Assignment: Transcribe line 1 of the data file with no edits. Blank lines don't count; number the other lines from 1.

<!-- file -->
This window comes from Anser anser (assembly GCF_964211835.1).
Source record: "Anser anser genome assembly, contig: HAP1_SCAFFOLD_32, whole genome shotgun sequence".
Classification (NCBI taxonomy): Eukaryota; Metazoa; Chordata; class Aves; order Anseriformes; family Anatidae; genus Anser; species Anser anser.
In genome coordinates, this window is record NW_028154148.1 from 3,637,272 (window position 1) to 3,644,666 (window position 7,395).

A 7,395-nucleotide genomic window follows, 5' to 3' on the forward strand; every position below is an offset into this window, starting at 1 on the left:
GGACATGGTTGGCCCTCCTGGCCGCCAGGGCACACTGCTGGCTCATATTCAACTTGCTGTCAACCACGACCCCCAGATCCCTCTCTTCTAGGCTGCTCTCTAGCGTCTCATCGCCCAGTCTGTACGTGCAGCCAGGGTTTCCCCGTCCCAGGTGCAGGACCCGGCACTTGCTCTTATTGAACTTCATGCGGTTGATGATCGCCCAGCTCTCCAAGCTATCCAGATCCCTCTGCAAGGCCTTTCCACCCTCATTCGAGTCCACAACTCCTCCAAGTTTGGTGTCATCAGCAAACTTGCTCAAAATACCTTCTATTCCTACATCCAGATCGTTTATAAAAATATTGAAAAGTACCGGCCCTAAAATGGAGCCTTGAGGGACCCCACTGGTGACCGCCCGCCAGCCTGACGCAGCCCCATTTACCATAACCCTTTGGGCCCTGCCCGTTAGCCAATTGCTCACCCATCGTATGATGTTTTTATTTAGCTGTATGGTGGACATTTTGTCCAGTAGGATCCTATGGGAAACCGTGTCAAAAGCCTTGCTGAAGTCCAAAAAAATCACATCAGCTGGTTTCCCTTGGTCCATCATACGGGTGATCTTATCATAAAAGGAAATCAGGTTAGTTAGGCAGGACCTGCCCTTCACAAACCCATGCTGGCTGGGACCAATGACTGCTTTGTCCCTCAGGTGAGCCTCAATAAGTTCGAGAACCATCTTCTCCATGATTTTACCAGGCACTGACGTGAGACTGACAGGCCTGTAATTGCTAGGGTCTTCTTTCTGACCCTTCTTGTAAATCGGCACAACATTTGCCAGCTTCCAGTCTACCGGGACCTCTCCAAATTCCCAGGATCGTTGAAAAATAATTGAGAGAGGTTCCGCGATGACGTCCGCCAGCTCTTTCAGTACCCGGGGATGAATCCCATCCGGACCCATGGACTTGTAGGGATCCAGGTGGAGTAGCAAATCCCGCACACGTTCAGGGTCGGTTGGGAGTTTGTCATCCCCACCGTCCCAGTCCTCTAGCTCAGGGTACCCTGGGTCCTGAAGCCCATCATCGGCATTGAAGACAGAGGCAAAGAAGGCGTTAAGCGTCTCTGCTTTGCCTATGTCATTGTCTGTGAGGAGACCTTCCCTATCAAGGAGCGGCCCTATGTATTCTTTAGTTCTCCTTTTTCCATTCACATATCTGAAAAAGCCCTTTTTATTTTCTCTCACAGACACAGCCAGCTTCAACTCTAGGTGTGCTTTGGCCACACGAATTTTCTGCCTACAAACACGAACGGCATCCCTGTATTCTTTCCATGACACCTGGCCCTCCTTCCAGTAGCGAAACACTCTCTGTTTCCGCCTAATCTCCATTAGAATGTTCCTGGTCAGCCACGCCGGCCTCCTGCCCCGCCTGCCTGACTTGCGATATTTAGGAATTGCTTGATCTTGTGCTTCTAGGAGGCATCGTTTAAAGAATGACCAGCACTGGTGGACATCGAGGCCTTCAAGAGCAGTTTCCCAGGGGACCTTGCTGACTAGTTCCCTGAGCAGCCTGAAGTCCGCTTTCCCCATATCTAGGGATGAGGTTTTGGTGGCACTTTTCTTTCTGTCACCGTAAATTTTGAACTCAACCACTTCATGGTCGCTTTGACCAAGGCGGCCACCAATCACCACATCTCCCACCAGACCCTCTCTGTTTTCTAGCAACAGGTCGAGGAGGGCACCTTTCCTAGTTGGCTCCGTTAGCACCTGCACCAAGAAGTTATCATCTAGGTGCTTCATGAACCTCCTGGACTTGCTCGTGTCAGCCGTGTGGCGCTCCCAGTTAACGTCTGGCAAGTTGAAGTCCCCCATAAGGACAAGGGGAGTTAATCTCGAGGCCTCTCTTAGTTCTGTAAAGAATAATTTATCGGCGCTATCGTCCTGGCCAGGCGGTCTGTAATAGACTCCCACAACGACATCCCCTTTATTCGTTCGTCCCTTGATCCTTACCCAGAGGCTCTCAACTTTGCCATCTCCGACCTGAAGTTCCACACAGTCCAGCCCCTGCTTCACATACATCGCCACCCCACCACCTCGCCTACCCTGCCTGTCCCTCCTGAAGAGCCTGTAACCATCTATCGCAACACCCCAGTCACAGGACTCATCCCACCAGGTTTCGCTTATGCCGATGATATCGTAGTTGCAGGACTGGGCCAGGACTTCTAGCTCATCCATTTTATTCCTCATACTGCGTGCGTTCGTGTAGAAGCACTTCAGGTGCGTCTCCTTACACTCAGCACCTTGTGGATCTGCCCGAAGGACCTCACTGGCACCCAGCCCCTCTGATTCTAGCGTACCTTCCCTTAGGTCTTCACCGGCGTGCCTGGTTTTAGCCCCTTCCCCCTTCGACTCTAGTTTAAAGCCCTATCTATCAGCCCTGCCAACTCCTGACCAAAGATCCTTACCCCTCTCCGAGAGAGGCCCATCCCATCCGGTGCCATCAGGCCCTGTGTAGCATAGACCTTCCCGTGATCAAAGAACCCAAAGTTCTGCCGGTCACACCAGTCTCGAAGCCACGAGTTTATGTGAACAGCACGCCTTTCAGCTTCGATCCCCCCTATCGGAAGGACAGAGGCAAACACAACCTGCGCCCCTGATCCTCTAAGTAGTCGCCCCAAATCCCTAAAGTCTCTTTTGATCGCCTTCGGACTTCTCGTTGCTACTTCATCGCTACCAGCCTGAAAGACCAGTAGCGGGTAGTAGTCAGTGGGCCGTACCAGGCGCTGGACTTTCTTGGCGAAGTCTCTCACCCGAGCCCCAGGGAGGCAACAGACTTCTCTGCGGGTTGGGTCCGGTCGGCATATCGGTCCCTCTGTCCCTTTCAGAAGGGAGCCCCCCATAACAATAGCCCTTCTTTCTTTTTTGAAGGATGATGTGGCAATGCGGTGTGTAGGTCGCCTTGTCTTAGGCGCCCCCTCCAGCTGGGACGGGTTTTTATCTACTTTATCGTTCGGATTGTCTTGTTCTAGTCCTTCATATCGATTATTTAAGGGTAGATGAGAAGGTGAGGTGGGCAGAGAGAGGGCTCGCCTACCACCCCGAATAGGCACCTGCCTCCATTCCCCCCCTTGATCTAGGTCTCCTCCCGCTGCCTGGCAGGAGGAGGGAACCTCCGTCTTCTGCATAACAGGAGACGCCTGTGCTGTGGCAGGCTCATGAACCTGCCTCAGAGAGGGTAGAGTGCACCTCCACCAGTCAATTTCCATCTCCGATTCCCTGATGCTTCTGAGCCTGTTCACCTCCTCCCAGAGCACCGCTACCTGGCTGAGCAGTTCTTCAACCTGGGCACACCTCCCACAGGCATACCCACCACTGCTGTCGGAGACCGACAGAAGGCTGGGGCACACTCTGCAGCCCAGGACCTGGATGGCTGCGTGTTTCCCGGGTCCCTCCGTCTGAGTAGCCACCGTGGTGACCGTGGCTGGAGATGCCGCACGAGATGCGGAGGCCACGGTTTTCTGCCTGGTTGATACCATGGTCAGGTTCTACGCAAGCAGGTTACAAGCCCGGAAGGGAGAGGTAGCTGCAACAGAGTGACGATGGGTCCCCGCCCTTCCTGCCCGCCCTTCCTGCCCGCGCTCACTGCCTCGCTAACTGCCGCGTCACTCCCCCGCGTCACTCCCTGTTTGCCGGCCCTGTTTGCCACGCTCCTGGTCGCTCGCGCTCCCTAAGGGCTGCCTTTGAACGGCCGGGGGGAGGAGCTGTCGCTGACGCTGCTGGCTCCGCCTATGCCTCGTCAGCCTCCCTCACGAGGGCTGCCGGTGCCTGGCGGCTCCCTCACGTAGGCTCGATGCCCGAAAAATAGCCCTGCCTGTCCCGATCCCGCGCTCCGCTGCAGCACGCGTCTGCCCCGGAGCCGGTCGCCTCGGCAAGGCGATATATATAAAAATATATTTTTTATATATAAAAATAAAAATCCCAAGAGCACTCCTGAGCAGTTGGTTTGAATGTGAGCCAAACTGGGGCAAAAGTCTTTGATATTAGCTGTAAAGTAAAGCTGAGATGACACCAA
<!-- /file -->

This window comes from Anser anser (assembly GCF_964211835.1).